I confess: I am coming late to Christmas this year.
I know – it’s only December the 11th, but it’s as if today I’m just beginning to let the season of Advent sing over me. It has been a busy month: two speaking engagements, a major writing deadline, sick kids, out-of-town guests – and to all this have been added the emotional and spiritual burdens of an undecided life and the marital conflict, which those decisions have surfaced.
This morning I did what I routinely do when deadlines have passed and I’m seeking inner calm: I cleaned my house and baked bread.
There was a book I had intended to read reflectively this Advent, a book that I have only bought and begun today. It’s called Silence – And Other Surprising Invitations of Advent by Enuma Okoro. Already, I’ve found it to be a beautiful and lyrical invitation into the Advent narrative of Zechariah and Elizabeth, whose story I remember well from some of the Advent posts I wrote last year. (Check them out here, here and here).
If you don’t have any special reading you’re doing yet for Advent, I’d recommend this book of daily reflections to you. (Yes, you can come late to the party, just as I have.)
Even the preface offered words I needed to linger over:
“During Advent, we repent of the habits and practices that turn us away from the loving God who is always reaching out to be reconciled to us.”
Quite honestly, I have never thought of Advent as a season for repentance. That would seem a more fitting a term for Lent, but I suppose that the Christian life is never exhausted of repentance. When is it ever inappropriate to take seriously this first word of the kingdom?
And what exactly is it that we repent of? “Habits and practices that turn us away from a loving God.”
I am reminded of Jesus’ patient words of warning: the spirit is willing, but the body is weak. In my mind and heart, though I might purpose to love, obey, and serve Jesus, something often obstructs the way forward.
Me. Me. Me.
My habits and practices: the ways I accommodate myself to the world rather than to God; the distractions of the virtual noise and the busyness of life and lists; the daily decisions when I preference what’s easiest and most convenient. This is my accumulated numbing – intentional as well as subconscious – of my life to the voice of God.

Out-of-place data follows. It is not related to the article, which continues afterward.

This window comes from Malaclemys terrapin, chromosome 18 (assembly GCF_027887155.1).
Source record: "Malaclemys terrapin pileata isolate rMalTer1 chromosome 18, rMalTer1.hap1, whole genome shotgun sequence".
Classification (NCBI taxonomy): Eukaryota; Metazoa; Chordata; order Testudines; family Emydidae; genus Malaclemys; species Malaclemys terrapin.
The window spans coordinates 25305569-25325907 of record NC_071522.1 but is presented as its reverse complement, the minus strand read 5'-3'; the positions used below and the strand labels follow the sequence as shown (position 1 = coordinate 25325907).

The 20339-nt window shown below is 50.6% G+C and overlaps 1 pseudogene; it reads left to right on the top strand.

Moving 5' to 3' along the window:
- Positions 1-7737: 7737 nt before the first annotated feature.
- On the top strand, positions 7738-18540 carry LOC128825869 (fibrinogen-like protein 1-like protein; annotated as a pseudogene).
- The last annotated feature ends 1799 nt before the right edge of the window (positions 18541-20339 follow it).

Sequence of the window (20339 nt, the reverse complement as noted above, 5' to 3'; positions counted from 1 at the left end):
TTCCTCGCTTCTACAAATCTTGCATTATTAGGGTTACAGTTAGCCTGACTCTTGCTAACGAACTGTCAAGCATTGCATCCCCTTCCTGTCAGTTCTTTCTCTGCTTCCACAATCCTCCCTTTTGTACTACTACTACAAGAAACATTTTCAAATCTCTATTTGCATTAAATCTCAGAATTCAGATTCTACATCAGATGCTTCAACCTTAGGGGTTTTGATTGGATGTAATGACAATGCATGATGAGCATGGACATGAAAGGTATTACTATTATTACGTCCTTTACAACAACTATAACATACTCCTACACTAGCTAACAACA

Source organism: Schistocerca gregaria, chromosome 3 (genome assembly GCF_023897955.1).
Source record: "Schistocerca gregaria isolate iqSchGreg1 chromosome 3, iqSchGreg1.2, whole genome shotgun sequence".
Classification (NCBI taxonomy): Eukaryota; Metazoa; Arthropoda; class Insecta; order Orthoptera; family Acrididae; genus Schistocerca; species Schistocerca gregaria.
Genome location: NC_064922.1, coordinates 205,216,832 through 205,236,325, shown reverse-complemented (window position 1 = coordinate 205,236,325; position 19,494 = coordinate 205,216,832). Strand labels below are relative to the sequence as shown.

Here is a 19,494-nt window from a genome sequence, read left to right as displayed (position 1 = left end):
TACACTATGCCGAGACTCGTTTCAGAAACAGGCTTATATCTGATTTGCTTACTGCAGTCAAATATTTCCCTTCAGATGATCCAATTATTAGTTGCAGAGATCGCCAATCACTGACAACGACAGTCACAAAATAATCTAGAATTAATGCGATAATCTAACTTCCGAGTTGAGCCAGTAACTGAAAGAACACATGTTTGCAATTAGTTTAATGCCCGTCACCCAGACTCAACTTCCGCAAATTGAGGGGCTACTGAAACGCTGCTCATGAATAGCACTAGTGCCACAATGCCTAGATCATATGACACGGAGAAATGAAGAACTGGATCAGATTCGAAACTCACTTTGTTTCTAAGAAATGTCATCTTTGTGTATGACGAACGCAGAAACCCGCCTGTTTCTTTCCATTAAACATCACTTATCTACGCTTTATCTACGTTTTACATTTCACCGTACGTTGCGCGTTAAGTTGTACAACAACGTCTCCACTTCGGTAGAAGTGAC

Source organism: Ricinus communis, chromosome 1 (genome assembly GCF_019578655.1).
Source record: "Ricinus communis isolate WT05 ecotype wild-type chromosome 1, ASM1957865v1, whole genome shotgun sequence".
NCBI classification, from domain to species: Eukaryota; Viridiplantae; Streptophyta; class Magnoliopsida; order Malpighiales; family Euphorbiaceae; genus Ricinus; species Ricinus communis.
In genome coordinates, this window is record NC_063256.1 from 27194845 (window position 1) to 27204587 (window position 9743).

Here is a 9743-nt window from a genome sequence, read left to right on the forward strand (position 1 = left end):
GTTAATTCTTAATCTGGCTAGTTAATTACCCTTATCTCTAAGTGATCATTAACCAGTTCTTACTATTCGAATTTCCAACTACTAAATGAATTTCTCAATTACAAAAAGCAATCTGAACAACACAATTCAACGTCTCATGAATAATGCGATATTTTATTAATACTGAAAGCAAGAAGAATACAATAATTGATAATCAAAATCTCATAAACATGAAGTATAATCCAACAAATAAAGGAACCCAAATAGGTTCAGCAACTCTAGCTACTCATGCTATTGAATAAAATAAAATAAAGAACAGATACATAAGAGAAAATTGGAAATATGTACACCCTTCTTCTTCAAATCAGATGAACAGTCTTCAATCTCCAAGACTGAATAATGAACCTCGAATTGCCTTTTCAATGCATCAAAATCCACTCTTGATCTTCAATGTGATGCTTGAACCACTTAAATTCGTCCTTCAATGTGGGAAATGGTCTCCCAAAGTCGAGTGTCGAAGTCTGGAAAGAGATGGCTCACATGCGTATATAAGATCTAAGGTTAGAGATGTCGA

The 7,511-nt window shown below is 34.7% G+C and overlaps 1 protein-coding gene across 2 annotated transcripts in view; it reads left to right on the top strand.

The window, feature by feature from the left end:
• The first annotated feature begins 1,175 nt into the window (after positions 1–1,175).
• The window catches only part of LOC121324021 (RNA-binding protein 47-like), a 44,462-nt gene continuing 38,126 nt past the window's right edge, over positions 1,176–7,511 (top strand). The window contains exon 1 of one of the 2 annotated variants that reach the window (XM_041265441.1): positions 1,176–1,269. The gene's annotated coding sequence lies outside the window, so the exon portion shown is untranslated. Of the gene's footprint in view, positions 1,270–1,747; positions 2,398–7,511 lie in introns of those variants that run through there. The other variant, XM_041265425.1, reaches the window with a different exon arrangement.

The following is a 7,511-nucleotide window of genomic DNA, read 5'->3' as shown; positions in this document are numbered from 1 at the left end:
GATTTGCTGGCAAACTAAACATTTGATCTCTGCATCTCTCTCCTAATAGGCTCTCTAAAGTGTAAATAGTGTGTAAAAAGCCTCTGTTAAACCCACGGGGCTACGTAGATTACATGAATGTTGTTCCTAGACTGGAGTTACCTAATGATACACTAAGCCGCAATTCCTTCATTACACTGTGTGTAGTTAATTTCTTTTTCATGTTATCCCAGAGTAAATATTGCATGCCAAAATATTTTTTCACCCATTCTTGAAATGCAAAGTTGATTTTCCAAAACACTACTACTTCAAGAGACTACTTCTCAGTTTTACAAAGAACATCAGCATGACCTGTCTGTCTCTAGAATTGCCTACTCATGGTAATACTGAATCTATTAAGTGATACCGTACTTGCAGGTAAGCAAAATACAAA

God is taking the initiative to love me, but as a matter of habit, I’m too busy for the slowing that is required to meet His invitation.
“Advent is a season to ponder, to listen, to understand that prayer is as much about cultivating stillness and attentiveness as it is about offering our words to God. This listening for God is a difficult business. It requires a willingness to be patient and to be still. It requires disciplining ourselves to consistent times of sitting quietly before God and waiting for God to meet us in that space.”
Willingness: This is the work of the Spirit, a real movement of grace in our hearts that draws us into the longing of Him. Praise God for willingness. It is a gift we receive by faith. Never doubt that your willingness to want God isn’t evidence that He has long wanted you.
Discipline: But this is the work of our response to that bidding love. We need real resolve – which become our habits and practices – to attend, heed, absorb, secure, confirm, and obey God’s voice. How easy is it to let the voice of God rattle around noisily inside our minds and bodies without ever allowing it to do its intended work of transformation?
“Make me to know your ways, O LORD; teach me your paths. Lead me in your truth and teach me, for you are the God of my salvation; for you I wait all the day long.”
I’m inviting me – you – this Advent season to the slow and patient work of waiting and listening, of cultivating stillness and silence. And may this produce in each of us repentance.